Unable to decode JSON document, returns flag 0x112


#1

We’re trying to retrieve certain JSON documents from Couchbase but we’re getting the following error:

Flags (0x112) indicate non-JSON document

Any idea why this error is occurring? We’ve made sure that the value of the document is valid JSON.


#2

How was the document set/added?

Quick summary is that current Couchbase SDKs have an agreed upon value for flags that indicate datatypes such as JSON, but legacy Couchbase SDKs may not and other components may not. Full details are behind the “common flags” link in the list of specs on the wiki.


#3

I’m not sure when or how the document was set/added. According to what I’ve found while looking up information about this issue, it looks like it was probably added using the .NET 1.x.x client. Is there no way to just get this document as a string or maybe even binary using the Java 2.x.x client? We simply just want the ability to query this document to see what’s in it.


#4

The way to get it is to use a custom transcoder. It was in the “2.x SDKs” (in quotes because go-lang for instance was net-new, so it was a 1.x) that we standardized the flags and transcoder handling. The legacy was inherited from various open source memcached projects and we devised a way to be compatible with the legacy but move toward consistency.

In the legacy, .NET and Java didn’t inter-operate. Since you have one foot in both worlds (.NET 1.x and Java 2.x), you’re seeing this.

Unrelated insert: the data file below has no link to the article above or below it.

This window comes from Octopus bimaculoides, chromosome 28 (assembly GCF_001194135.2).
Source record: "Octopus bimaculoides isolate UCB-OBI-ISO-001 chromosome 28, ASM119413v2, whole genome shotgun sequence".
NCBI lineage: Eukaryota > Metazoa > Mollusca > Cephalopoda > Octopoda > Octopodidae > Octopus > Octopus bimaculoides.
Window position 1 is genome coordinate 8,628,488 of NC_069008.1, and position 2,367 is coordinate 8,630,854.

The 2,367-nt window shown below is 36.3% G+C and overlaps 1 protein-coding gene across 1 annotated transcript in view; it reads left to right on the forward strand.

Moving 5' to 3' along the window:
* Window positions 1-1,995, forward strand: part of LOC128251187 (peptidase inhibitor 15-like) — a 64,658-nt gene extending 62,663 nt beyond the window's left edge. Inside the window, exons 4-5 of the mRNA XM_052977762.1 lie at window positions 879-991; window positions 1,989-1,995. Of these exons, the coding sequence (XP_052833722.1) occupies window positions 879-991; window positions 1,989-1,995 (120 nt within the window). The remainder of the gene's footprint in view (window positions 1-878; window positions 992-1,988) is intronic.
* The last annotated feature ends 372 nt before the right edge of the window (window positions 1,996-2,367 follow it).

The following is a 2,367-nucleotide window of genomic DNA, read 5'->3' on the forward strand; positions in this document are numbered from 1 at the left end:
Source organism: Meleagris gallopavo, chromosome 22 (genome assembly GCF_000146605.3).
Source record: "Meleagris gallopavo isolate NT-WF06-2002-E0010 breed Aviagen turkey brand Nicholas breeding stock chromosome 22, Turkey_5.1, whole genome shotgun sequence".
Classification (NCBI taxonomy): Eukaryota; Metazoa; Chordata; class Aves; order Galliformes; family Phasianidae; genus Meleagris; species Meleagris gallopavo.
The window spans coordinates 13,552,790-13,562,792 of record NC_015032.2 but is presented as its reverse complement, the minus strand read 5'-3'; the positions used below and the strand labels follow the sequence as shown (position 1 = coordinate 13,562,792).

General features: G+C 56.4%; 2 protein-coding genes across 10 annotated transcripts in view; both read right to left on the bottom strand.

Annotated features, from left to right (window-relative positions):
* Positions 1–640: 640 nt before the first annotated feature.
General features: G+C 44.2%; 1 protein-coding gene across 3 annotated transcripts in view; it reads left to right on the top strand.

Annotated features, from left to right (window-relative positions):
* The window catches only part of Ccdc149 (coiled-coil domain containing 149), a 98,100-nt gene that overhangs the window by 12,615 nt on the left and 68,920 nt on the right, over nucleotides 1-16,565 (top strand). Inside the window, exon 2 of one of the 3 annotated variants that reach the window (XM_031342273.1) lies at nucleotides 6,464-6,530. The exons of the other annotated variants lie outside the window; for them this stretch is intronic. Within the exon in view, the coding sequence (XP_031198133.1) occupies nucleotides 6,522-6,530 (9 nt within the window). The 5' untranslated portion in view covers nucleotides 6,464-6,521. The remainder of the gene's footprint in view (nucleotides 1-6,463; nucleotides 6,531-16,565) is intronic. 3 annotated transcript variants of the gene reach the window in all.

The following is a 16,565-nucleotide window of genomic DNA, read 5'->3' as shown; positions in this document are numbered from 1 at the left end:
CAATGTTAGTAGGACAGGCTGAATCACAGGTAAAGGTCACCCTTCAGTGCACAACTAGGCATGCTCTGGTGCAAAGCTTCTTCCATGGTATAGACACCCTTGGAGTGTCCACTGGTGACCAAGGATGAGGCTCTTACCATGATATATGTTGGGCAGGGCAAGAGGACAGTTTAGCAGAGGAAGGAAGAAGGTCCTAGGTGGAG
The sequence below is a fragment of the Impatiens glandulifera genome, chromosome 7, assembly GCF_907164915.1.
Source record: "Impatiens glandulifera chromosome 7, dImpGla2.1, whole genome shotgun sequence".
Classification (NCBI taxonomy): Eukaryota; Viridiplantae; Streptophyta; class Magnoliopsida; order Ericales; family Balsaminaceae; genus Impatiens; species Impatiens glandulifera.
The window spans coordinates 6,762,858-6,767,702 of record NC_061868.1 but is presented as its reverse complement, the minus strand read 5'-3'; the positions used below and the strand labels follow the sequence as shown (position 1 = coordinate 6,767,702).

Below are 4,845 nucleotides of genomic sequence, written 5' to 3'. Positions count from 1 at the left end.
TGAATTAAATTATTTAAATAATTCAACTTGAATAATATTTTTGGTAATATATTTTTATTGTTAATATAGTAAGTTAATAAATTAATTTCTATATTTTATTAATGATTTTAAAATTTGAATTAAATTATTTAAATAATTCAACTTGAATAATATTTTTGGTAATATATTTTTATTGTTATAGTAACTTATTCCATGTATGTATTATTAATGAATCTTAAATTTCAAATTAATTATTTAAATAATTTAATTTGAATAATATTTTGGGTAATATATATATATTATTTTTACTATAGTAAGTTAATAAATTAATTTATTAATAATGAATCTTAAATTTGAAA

Interestingly enough, this just came up in another thread here on the forums in recent days:

The example there from @unhuman is, as I mention in the thread, not so much of a hack as an intended part of the interface for extension. A transcoder can be configured to convert your .NET legacy documents into whatever’s appropriate here in the Java 2.x SDK.

You might ask why we don’t do that automatically? The problem is the legacy and open source memcached clients have varying behavior. There’s no way we can automatically figure it out, unfortunately.

You need to know a bit about what created the document in order to unpack it correctly. Or, you need to duck-type-transcode it, which is too expensive from a performance perspective.

The good news is that if you’re all in the future, everything interoperates great and if you have one foot in the past we still have an interface (the transcoder) that lets you do what you need to.